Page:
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A FAMILY HISTORY OF ABDOMINAL AORTIC ANEURYSM (AAA) DISEASE

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A FAMILY HISTORY OF ABDOMINAL AORTIC ANEURYSM (AAA) DISEASE

  1. 1. A FAMILY HISTORY OF ABDOMINAL AORTIC ANEURYSM (AAA) DISEASE Have you been diagnosed with AAA disease? There is a 15% chance that one of your family members will also develop AAA disease.1 Learning about AAA disease and talking about the importance of early screening with family and friends could save someone’s life. Important Information for You and Your Family
  2. 2. AAA disease can lead to sudden death. Most patients with a ruptured aneurysm do not survive emergency treatment. AAA disease progression The aorta is the largest blood vessel. It carries blood from the heart to vital organs throughout the body. Figure A Normal aorta AAA disease weakens the vessel until it bulges like a balloon. This bulge is called an aneurysm. Aorta with large abdominal aneurysm Figure B If left undetected and untreated, large aneurysms can rupture, leading to massive bleeding, and, in some cases, sudden death. Only 10% to 25% of patients with a ruptured AAA survive until hospital discharge. Figure C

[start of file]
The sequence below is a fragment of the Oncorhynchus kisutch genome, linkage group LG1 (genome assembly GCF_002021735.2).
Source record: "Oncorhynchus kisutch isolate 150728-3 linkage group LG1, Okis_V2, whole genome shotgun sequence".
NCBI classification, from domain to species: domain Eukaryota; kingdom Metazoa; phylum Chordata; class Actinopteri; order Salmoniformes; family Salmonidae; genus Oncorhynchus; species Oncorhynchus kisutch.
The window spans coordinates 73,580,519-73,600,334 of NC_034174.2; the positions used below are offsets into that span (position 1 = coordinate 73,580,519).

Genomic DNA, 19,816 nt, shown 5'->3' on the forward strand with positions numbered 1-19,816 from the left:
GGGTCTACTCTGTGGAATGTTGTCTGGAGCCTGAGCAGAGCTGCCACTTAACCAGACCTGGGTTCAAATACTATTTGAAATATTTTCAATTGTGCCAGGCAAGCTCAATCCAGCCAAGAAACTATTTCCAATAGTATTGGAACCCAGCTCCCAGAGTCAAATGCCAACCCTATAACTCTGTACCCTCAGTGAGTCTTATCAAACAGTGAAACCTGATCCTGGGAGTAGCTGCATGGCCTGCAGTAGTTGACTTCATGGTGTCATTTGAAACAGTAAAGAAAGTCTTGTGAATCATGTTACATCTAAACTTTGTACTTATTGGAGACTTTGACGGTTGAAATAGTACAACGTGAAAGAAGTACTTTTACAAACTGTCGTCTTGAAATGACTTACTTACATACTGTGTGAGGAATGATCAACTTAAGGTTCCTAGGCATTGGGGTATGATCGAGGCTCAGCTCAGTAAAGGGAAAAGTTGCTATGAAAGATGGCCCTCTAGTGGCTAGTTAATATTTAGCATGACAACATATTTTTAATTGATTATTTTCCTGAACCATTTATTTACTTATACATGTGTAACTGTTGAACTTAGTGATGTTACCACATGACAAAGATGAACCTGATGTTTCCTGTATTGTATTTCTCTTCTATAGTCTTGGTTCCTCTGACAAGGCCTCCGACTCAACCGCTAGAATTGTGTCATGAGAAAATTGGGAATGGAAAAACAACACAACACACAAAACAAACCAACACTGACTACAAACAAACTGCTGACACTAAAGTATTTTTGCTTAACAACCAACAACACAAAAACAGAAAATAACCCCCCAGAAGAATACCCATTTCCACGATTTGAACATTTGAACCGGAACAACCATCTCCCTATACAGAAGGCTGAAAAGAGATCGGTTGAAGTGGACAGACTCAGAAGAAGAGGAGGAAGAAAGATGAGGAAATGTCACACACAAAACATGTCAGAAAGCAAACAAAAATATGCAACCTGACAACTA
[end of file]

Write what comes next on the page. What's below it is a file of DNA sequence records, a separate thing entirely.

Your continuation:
3. 3. Many people with AAA disease do not feel any symptoms. Their aneurysms may grow and rupture without warning. AAA is a potentially deadly condition. Fortunately, it is often treatable and can be diagnosed with a simple screening test. Risk factors of AAA disease Millions of Americans are at risk for AAA disease. People over 50 years old who have any of the following risk factors should be encouraged to talk to a doctor about being screened: • A family history of AAA disease • A history of smoking • Cardiovascular disease, heart attack, bypass surgery, cardiac stent, or peripheral artery disease • High blood pressure AAA disease is the third leading cause of sudden death in men over 60 years old.
  4. 4. Diagnosing AAA disease early is a major key to survival AAA disease can be detected through a simple, painless ultrasound In this process, a healthcare professional glides a sensor over the stomach area to view images of the aorta. This painless procedure usually takes just a few minutes and is an effective way to detect AAA disease. AAA treatment options There are several ways to manage AAA disease when it is found early. A vascular specialist will determine the best course of treatment depending on the size and shape of the aneurysm. One of the following may be recommended: • “Watchful waiting”: The patient may be monitored every 6 to 12 months for changes in the size of the aneurysm • Open surgical repair: Through an abdominal incision, a surgeon replaces the section of the aorta where the aneurysm has formed with a synthetic fabric tube (graft) • Endovascular stent grafting: A less-invasive alternative to open surgical repair. The surgeon places a synthetic fabric tube (graft), supported by a metal scaffold (stent), inside the aneurysm